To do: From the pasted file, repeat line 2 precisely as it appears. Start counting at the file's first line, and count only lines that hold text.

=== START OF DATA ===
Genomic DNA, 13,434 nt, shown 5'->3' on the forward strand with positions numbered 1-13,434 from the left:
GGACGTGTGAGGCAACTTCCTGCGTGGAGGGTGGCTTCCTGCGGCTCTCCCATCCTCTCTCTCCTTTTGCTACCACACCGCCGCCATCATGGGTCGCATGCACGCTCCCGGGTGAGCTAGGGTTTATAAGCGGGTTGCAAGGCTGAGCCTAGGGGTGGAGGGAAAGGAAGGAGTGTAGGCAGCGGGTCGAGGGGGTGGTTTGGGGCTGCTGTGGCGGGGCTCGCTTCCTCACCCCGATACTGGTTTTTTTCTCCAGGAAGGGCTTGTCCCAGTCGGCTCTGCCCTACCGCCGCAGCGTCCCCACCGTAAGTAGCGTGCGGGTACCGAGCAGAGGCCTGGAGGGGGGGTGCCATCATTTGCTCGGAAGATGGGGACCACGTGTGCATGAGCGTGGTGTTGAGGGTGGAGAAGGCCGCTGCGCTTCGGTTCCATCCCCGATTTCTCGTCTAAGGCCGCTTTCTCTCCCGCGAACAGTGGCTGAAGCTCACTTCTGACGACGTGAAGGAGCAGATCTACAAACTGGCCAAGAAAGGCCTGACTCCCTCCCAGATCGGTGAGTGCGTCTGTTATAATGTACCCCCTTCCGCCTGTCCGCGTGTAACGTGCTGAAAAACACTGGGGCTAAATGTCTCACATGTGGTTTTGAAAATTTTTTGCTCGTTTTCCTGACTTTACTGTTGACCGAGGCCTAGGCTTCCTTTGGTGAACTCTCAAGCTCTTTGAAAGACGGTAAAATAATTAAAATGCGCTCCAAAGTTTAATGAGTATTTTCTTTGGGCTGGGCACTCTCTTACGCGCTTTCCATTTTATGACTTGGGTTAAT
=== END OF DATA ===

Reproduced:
GGACGTGTGAGGCAACTTCCTGCGTGGAGGGTGGCTTCCTGCGGCTCTCCCATCCTCTCTCTCCTTTTGCTACCACACCGCCGCCATCATGGGTCGCATGCACGCTCCCGGGTGAGCTAGGGTTTATAAGCGGGTTGCAAGGCTGAGCCTAGGGGTGGAGGGAAAGGAAGGAGTGTAGGCAGCGGGTCGAGGGGGTGGTTTGGGGCTGCTGTGGCGGGGCTCGCTTCCTCACCCCGATACTGGTTTTTTTCTCCAGGAAGGGCTTGTCCCAGTCGGCTCTGCCCTACCGCCGCAGCGTCCCCACCGTAAGTAGCGTGCGGGTACCGAGCAGAGGCCTGGAGGGGGGGTGCCATCATTTGCTCGGAAGATGGGGACCACGTGTGCATGAGCGTGGTGTTGAGGGTGGAGAAGGCCGCTGCGCTTCGGTTCCATCCCCGATTTCTCGTCTAAGGCCGCTTTCTCTCCCGCGAACAGTGGCTGAAGCTCACTTCTGACGACGTGAAGGAGCAGATCTACAAACTGGCCAAGAAAGGCCTGACTCCCTCCCAGATCGGTGAGTGCGTCTGTTATAATGTACCCCCTTCCGCCTGTCCGCGTGTAACGTGCTGAAAAACACTGGGGCTAAATGTCTCACATGTGGTTTTGAAAATTTTTTGCTCGTTTTCCTGACTTTACTGTTGACCGAGGCCTAGGCTTCCTTTGGTGAACTCTCAAGCTCTTTGAAAGACGGTAAAATAATTAAAATGCGCTCCAAAGTTTAATGAGTATTTTCTTTGGGCTGGGCACTCTCTTACGCGCTTTCCATTTTATGACTTGGGTTAAT